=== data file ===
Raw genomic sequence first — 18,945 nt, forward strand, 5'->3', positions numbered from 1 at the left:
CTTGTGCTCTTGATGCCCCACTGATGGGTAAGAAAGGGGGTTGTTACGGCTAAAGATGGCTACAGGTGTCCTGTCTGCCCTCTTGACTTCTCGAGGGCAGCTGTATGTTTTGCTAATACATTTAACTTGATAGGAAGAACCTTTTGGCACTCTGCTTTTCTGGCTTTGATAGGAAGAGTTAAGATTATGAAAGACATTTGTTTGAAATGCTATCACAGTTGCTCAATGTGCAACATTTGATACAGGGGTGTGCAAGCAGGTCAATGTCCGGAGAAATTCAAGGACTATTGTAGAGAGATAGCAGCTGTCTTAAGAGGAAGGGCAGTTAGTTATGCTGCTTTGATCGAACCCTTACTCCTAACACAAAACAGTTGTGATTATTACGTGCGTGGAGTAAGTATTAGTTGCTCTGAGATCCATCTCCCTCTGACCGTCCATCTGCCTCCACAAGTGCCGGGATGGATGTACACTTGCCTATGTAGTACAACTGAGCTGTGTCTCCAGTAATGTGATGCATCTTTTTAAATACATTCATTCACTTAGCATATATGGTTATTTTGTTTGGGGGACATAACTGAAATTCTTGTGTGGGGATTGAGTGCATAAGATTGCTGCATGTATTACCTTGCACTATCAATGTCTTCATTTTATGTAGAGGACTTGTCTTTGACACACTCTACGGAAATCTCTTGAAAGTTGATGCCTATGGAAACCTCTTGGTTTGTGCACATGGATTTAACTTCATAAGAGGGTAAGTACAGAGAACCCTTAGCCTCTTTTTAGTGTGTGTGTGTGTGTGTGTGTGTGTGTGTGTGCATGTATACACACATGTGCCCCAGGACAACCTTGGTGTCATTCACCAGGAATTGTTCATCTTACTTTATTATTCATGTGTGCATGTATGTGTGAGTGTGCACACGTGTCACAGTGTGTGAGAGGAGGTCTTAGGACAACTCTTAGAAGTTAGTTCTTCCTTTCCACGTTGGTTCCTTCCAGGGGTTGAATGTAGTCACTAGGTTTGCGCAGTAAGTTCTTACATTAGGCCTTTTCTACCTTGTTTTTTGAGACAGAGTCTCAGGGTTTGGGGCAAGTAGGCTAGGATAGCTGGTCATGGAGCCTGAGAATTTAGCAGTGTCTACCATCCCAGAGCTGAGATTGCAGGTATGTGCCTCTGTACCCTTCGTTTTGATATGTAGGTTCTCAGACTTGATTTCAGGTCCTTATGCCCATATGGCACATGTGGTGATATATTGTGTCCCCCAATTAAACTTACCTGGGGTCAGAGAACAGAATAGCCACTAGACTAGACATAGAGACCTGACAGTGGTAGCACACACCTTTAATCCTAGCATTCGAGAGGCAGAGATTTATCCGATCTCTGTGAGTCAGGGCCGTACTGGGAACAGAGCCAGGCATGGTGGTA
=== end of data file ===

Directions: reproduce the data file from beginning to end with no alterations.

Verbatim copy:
Raw genomic sequence first — 18,945 nt, forward strand, 5'->3', positions numbered from 1 at the left:
CTTGTGCTCTTGATGCCCCACTGATGGGTAAGAAAGGGGGTTGTTACGGCTAAAGATGGCTACAGGTGTCCTGTCTGCCCTCTTGACTTCTCGAGGGCAGCTGTATGTTTTGCTAATACATTTAACTTGATAGGAAGAACCTTTTGGCACTCTGCTTTTCTGGCTTTGATAGGAAGAGTTAAGATTATGAAAGACATTTGTTTGAAATGCTATCACAGTTGCTCAATGTGCAACATTTGATACAGGGGTGTGCAAGCAGGTCAATGTCCGGAGAAATTCAAGGACTATTGTAGAGAGATAGCAGCTGTCTTAAGAGGAAGGGCAGTTAGTTATGCTGCTTTGATCGAACCCTTACTCCTAACACAAAACAGTTGTGATTATTACGTGCGTGGAGTAAGTATTAGTTGCTCTGAGATCCATCTCCCTCTGACCGTCCATCTGCCTCCACAAGTGCCGGGATGGATGTACACTTGCCTATGTAGTACAACTGAGCTGTGTCTCCAGTAATGTGATGCATCTTTTTAAATACATTCATTCACTTAGCATATATGGTTATTTTGTTTGGGGGACATAACTGAAATTCTTGTGTGGGGATTGAGTGCATAAGATTGCTGCATGTATTACCTTGCACTATCAATGTCTTCATTTTATGTAGAGGACTTGTCTTTGACACACTCTACGGAAATCTCTTGAAAGTTGATGCCTATGGAAACCTCTTGGTTTGTGCACATGGATTTAACTTCATAAGAGGGTAAGTACAGAGAACCCTTAGCCTCTTTTTAGTGTGTGTGTGTGTGTGTGTGTGTGTGTGTGTGCATGTATACACACATGTGCCCCAGGACAACCTTGGTGTCATTCACCAGGAATTGTTCATCTTACTTTATTATTCATGTGTGCATGTATGTGTGAGTGTGCACACGTGTCACAGTGTGTGAGAGGAGGTCTTAGGACAACTCTTAGAAGTTAGTTCTTCCTTTCCACGTTGGTTCCTTCCAGGGGTTGAATGTAGTCACTAGGTTTGCGCAGTAAGTTCTTACATTAGGCCTTTTCTACCTTGTTTTTTGAGACAGAGTCTCAGGGTTTGGGGCAAGTAGGCTAGGATAGCTGGTCATGGAGCCTGAGAATTTAGCAGTGTCTACCATCCCAGAGCTGAGATTGCAGGTATGTGCCTCTGTACCCTTCGTTTTGATATGTAGGTTCTCAGACTTGATTTCAGGTCCTTATGCCCATATGGCACATGTGGTGATATATTGTGTCCCCCAATTAAACTTACCTGGGGTCAGAGAACAGAATAGCCACTAGACTAGACATAGAGACCTGACAGTGGTAGCACACACCTTTAATCCTAGCATTCGAGAGGCAGAGATTTATCCGATCTCTGTGAGTCAGGGCCGTACTGGGAACAGAGCCAGGCATGGTGGTA